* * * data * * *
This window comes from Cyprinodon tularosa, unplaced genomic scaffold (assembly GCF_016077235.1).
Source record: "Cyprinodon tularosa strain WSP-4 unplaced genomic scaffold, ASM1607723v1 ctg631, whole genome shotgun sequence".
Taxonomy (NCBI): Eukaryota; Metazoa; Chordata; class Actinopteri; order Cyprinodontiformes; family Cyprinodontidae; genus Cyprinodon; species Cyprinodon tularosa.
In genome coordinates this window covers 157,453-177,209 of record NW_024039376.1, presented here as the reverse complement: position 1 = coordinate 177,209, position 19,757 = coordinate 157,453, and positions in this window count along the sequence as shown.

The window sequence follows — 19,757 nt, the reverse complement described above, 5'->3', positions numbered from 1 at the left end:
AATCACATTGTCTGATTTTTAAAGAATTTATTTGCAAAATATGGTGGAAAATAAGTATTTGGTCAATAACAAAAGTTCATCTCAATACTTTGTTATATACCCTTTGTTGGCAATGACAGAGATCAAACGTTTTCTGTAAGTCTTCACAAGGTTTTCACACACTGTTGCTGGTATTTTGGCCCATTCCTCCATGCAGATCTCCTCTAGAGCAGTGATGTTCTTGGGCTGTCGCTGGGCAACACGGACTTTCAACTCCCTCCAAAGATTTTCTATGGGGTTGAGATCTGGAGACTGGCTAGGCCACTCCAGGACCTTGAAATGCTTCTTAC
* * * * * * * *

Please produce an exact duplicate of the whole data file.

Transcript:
This window comes from Cyprinodon tularosa, unplaced genomic scaffold (assembly GCF_016077235.1).
Source record: "Cyprinodon tularosa strain WSP-4 unplaced genomic scaffold, ASM1607723v1 ctg631, whole genome shotgun sequence".
Taxonomy (NCBI): Eukaryota; Metazoa; Chordata; class Actinopteri; order Cyprinodontiformes; family Cyprinodontidae; genus Cyprinodon; species Cyprinodon tularosa.
In genome coordinates this window covers 157,453-177,209 of record NW_024039376.1, presented here as the reverse complement: position 1 = coordinate 177,209, position 19,757 = coordinate 157,453, and positions in this window count along the sequence as shown.

The window sequence follows — 19,757 nt, the reverse complement described above, 5'->3', positions numbered from 1 at the left end:
AATCACATTGTCTGATTTTTAAAGAATTTATTTGCAAAATATGGTGGAAAATAAGTATTTGGTCAATAACAAAAGTTCATCTCAATACTTTGTTATATACCCTTTGTTGGCAATGACAGAGATCAAACGTTTTCTGTAAGTCTTCACAAGGTTTTCACACACTGTTGCTGGTATTTTGGCCCATTCCTCCATGCAGATCTCCTCTAGAGCAGTGATGTTCTTGGGCTGTCGCTGGGCAACACGGACTTTCAACTCCCTCCAAAGATTTTCTATGGGGTTGAGATCTGGAGACTGGCTAGGCCACTCCAGGACCTTGAAATGCTTCTTAC